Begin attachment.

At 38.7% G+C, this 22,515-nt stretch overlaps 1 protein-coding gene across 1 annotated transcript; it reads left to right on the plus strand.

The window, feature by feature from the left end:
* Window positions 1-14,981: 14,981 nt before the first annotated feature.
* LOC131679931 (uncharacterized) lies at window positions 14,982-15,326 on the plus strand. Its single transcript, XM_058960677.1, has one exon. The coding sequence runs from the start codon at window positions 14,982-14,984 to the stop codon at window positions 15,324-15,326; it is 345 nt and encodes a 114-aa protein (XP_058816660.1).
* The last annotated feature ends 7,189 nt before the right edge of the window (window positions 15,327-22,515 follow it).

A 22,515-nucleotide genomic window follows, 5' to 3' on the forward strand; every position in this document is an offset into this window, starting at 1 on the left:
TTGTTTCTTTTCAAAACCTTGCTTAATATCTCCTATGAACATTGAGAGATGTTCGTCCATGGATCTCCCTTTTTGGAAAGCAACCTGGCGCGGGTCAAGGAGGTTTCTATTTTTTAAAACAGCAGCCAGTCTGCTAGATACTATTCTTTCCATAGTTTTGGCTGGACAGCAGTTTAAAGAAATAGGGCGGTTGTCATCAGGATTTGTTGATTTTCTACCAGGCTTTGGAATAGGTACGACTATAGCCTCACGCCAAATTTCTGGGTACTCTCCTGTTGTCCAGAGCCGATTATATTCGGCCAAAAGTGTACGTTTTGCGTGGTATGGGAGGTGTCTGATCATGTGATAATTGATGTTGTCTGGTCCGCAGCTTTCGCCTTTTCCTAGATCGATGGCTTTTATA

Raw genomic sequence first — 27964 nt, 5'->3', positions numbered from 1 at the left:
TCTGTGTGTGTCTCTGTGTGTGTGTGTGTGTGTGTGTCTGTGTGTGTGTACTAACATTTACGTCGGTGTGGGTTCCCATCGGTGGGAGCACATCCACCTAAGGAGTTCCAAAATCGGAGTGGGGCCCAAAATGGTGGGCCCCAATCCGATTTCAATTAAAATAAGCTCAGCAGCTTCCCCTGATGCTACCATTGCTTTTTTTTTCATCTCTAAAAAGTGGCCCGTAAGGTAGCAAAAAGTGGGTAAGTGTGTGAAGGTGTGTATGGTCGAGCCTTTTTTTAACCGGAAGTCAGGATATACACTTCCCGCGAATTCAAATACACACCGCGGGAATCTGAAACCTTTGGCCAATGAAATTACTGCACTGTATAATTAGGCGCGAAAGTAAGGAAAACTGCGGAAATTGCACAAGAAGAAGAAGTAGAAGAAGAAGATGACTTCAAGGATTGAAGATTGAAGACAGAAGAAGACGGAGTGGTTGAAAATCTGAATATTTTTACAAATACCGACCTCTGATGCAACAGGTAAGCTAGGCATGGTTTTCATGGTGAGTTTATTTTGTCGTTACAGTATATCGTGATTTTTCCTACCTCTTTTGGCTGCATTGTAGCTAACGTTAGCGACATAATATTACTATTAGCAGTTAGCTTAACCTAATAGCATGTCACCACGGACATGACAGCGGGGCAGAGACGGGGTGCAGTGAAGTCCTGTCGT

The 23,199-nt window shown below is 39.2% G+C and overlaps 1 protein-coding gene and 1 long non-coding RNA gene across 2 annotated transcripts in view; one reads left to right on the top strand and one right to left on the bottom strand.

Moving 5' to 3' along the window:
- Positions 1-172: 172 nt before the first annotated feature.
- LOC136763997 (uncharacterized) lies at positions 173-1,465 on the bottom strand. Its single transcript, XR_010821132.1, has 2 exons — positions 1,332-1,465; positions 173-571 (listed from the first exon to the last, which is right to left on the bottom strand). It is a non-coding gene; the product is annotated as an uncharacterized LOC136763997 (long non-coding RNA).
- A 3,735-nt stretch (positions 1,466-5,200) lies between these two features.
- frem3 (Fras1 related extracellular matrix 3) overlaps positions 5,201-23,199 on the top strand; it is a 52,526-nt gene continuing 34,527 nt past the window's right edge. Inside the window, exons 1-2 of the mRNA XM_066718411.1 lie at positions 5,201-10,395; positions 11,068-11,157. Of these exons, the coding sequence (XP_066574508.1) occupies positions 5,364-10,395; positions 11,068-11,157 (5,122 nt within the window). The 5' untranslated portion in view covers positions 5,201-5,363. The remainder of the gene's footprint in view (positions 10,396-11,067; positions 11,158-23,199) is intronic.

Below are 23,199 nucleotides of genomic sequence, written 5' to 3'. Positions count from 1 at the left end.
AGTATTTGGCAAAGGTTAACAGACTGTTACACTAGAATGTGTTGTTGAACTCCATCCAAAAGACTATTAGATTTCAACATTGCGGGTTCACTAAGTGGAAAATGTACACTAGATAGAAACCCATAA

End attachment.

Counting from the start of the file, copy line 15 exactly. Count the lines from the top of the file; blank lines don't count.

- frem3 (Fras1 related extracellular matrix 3) overlaps positions 5,201-23,199 on the top strand; it is a 52,526-nt gene continuing 34,527 nt past the window's right edge. Inside the window, exons 1-2 of the mRNA XM_066718411.1 lie at positions 5,201-10,395; positions 11,068-11,157. Of these exons, the coding sequence (XP_066574508.1) occupies positions 5,364-10,395; positions 11,068-11,157 (5,122 nt within the window). The 5' untranslated portion in view covers positions 5,201-5,363. The remainder of the gene's footprint in view (positions 10,396-11,067; positions 11,158-23,199) is intronic.